Hippodrome

 

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Hippodrome

   The structure next in importance architecturally, and as a place of amusement, would be the Hippodrome. The only illustration of this building that I shall offer is the ground plan given in the general map of the city. This gigantic structure, situated outside the south wall of the city a little west of south from the Theatre, is very difficult to see, and even more difficult to measure when found, for the reason that it is divided within by high and loosely-built garden walls, and surrounded on all sides, save for a short space on the west, by similar walls which divide the little vineyards of the natives of Bosra. It was quite possible however, by asking owners to unlock their garden gates for the precaution of locks is necessary against Bedawin and sneak thieves to trace, metre by metre, the entire length of the east side and the curved south end, and to secure measurements of the extreme width near the opposite ends. It was further possible to take measurements of the depth of the seating space, i. e. from the outside wall to the face of the barrier about the course, and two small groups of stone seats were discovered, one on the west side and one on the east. The extreme length is a little over 446 metres, the width, at the diameter of the cavea, 134 metres, and at the opposite end 120 metres. The measurement from the outside of the outer wall to the wall about the race course is 18.50 m. This leaves an extreme width for the course of 97 m. and an extreme length of over 400 m., at the least two stadia. It was this great length and proportional width that suggested the name of Hippodrome rather than Stadium for this structure. It is quite certain that its northern end was not curved like the southern end, and hence it could not properly be called a circus; if that detail of difference is supposed to distinguish the one from the other. It is also evident that the western wall is a little longer than the southern which is usual in these buildings. The divisions, like scalae, shown on the plan, are wholly conjectural. The structure was apparently a nearly solid mass of masonry. I could not discover any traces of an interior longitudinal vaulted passage, though there may have been one. There were apparently transverse stairways leading from the exterior to the seats and vaulted over, but this could not be definitely determined without excavations. There are remains of an arched entrance at the south end. The outer facing of the enclosing wall has been almost entirely carried away. The few stone seats that are still to be seen lying upon the sloping masonry are .68 m. deep and .45 m. high, corresponding exactly to the dimensions of the theatre seats at Philadelphia (Amman), but these are devoid of ornament and are only slightly cut under in front. Since the depth of the seating space is 18.50 m. over all, it is probable, when allowance was made for a passage below the seats and for another above them, and deducting the thickness of the wall, that there was room for about twenty tiers of seats and one praecinctio. Two rows of twenty tiers of seats each, each row a quarter of a mile long, would provide seating for a large proportion of the population of the Province of Arabia, not less-than 30,000 persons; but since the lowest seating capacity of the Circus Maximus at Rome is computed (by Dionysius) to have been 150,000, and the highest (by P. Victor) to have been 385,000, these figures do not seem improbably great. For a review of inscriptions found in Southern Syria which relate to the circus, see the commentary under inscr. 256 in Div. III.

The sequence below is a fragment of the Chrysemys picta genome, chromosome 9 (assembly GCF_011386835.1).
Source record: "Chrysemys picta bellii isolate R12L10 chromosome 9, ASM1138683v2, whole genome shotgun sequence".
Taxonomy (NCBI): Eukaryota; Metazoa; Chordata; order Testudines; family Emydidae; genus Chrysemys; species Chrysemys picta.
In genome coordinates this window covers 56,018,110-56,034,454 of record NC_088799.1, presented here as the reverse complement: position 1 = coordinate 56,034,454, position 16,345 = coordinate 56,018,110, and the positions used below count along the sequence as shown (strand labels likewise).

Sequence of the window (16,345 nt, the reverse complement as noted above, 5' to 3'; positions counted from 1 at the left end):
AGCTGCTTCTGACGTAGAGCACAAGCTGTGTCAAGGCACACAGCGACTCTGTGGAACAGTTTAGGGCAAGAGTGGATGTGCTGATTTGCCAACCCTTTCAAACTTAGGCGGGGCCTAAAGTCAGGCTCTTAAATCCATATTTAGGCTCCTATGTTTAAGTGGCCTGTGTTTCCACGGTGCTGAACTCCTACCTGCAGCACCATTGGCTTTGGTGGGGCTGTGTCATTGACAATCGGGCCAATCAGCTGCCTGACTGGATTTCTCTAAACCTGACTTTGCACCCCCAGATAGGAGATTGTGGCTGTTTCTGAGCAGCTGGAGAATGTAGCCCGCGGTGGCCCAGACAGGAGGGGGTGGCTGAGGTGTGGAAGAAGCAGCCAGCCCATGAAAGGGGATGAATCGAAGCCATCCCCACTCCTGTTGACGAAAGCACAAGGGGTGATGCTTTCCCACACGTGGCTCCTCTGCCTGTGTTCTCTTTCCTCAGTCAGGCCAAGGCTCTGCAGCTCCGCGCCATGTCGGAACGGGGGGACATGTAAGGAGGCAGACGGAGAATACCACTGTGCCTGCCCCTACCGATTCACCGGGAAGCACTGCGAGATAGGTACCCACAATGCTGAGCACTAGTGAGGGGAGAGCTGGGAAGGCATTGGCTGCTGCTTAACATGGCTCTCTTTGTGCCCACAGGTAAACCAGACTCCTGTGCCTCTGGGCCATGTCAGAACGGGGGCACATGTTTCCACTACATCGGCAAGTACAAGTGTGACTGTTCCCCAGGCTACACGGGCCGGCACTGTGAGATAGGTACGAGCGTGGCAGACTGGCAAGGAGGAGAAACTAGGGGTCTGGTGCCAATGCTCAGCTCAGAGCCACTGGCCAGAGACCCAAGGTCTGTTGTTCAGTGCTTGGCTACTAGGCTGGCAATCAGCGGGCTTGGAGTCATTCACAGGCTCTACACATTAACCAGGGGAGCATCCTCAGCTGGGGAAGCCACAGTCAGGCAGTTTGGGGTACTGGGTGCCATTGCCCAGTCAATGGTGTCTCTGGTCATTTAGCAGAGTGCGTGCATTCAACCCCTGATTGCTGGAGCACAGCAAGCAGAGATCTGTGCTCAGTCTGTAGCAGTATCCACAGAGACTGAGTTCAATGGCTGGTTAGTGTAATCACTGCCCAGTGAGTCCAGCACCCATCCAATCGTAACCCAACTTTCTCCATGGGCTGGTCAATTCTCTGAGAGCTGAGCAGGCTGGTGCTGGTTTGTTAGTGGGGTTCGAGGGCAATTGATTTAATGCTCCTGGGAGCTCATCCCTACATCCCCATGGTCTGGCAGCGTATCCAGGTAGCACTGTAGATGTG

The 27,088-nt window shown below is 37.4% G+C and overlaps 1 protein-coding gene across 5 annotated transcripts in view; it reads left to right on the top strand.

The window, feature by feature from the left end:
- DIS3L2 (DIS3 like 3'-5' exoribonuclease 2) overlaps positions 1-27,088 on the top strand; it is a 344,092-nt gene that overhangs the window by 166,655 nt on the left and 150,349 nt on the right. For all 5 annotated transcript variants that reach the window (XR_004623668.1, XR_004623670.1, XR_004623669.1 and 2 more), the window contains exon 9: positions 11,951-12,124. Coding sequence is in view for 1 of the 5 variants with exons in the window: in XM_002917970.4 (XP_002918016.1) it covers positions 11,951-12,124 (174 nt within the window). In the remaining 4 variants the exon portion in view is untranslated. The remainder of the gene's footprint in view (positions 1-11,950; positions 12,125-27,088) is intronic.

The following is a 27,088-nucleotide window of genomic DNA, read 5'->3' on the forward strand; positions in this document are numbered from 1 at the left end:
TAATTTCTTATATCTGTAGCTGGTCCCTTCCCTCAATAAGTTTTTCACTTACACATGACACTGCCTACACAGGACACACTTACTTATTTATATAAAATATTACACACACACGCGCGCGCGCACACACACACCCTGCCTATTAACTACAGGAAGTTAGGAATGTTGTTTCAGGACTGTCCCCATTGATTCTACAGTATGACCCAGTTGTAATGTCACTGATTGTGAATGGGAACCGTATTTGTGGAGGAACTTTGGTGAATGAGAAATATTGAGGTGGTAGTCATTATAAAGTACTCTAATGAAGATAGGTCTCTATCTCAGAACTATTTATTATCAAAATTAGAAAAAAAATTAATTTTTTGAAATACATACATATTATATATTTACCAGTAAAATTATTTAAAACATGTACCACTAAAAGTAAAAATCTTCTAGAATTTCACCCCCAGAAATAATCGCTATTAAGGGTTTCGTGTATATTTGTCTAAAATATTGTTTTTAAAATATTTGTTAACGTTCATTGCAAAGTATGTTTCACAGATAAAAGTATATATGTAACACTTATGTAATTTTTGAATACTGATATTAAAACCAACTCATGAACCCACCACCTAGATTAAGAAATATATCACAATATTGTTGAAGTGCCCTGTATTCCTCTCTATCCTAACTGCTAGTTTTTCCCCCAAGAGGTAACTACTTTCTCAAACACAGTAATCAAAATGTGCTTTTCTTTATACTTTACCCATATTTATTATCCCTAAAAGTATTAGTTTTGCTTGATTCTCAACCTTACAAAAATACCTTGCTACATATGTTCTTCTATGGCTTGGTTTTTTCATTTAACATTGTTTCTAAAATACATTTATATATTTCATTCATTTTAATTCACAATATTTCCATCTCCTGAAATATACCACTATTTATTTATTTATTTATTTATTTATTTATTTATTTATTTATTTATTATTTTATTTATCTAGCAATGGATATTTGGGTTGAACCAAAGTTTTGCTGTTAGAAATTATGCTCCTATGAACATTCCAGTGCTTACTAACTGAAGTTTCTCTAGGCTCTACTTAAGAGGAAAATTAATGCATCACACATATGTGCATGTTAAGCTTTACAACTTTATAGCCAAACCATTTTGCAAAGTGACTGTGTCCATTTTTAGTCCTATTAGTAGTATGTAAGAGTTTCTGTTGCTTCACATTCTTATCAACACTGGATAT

Just west of the Theatre (castle), on the east side of a road that leads southward from the main east-and-west street (see map of city) are two heavy parallel walls of masonry the northern end of one of which is curved on the arc of a circle. If the semicircle be completed, and if the walls should be found to be a little longer, we should have here the dimensions of a stadium.
 

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